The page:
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What is an overview of doctrinal statements made by Christian theologians regarding Jesus' statements in Luke 18:

Luke 18:29-30 ESV And he said to them, “Truly, I say to you, there is no one who has left house or wife or brothers or parents or children, for the sake of the kingdom of God, who will not receive many times more in this time, and in the age to come eternal life.”

I'm especially interested to know how one can leave his wife for the Kingdom of God when Paul tells us to love our wives the way Christ loved the church.

Ephesians 5:25-28 ESV Husbands, love your wives, as Christ loved the church and gave himself up for her, that he might sanctify her, having cleansed her by the washing of water with the word, so that he might present the church to himself in splendor, without spot or wrinkle or any such thing, that she might be holy and without blemish. In the same way husbands should love their wives as their own bodies. He who loves his wife loves himself.

Jesus made it clear at his ascension that he would never leave his church.

Matthew 28:20b ESV ...And behold, I am with you always, to the end of the age.

  • Are you taking "who has left wife" to mean divorce, or leave her for a season to serve the Lord? The latter seems obvious to me. – Steve Oct 12 '15 at 13:23
  • @Steve I don't know how I'm supposed to take it, but your latter example is what would make sense to me as well. Still confusing, though. – LCIII Oct 12 '15 at 13:24
  • Are you asking how a person can leave his wife, or are you asking what Jesus meant when he said this (which may be--and I believe likely are--different things, in that Jesus was likely speaking in hyperbole and/or metaphor). – Flimzy Oct 13 '15 at 6:08
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How does one “leave his wife” for the Kingdom of God?

Luke 18:28-30 Then Peter said, Lo, we have left all, and followed thee. And he said unto them, Verily I say unto you, There is no man that hath left house, or parents, or brethren, or wife, or children, for the kingdom of God's sake, Who shall not receive manifold more in this present time, and in the world to come life everlasting.

In context, Peter was making his statement in contrast to the statement by Jesus that it was easier for a camel to go through the eye of a needle than a rich man to enter the kingdom. After which the disciples asked, who then could be saved, to which Jesus replied that what was impossible with man was possible for God. It is at this point that Peter remarks about their having left all for Jesus.

We see in context that “house, or parents, or brethren, or wife, or children” are equated with the power of riches to keep the heart of someone from following Jesus.

Another example of this is seen earlier in Luke;

Luke 14:15-27 And when one of them that sat at meat with him heard these things, he said unto him, Blessed is he that shall eat bread in the kingdom of God. Then said he unto him, A certain man made a great supper, and bade many: And sent his servant at supper time to say to them that were bidden, Come; for all things are now ready.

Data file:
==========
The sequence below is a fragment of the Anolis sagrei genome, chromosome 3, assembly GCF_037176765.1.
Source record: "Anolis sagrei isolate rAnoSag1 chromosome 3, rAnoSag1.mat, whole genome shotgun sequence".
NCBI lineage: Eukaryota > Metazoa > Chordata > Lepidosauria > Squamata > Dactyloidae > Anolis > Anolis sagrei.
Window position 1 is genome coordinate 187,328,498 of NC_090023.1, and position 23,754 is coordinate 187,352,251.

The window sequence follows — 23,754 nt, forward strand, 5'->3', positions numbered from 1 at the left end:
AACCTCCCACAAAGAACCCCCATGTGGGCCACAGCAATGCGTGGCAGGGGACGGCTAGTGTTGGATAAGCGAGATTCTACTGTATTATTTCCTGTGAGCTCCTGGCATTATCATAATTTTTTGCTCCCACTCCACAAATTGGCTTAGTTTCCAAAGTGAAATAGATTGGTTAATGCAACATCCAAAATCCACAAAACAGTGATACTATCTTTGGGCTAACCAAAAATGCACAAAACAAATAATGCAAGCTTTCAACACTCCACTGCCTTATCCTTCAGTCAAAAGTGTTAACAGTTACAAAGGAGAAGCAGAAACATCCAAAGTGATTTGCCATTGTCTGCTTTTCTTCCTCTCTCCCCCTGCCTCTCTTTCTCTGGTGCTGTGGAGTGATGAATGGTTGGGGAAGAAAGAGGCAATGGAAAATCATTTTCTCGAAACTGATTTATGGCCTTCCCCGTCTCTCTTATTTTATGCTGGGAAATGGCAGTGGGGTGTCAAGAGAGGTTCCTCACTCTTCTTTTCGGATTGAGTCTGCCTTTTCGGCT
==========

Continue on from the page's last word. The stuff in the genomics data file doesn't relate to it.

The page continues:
And they all with one consent began to make excuse. The first said unto him, I have bought a piece of ground, and I must needs go and see it: I pray thee have me excused. And another said, I have bought five yoke of oxen, and I go to prove them: I pray thee have me excused. And another said, I have married a wife, and therefore I cannot come. So that servant came, and shewed his lord these things. Then the master of the house being angry said to his servant, Go out quickly into the streets and lanes of the city, and bring in hither the poor, and the maimed, and the halt, and the blind. And the servant said, Lord, it is done as thou hast commanded, and yet there is room. And the lord said unto the servant, Go out into the highways and hedges, and compel them to come in, that my house may be filled. For I say unto you, That none of those men which were bidden shall taste of my supper. And there went great multitudes with him: and he turned, and said unto them, If any man come to me, and hate not his father, and mother, and wife, and children, and brethren, and sisters, yea, and his own life also, he cannot be my disciple. And whosoever doth not bear his cross, and come after me, cannot be my disciple.

In this context Jesus uses the apparently pious statement of a man regarding the kingdom as an opportunity to illustrate that entry into the kingdom was not as automatic as many supposed.

Here we see the illustration that our interest in Jesus has to be more than cursory. If we value family or even our own life more, we fall short of being a disciple.

It is this totality of self that is to be given to Jesus. The “leaving” of a wife is not a physical departure, but the insertion of Jesus as being of greater importance.

  • I really like the content of this answer, but I can't upvote it because it doesn't actually provide what the OP asked for, which is "an overview of doctrinal statements made by Christian theologians" on the subject. – ThaddeusB Oct 13 '15 at 1:07

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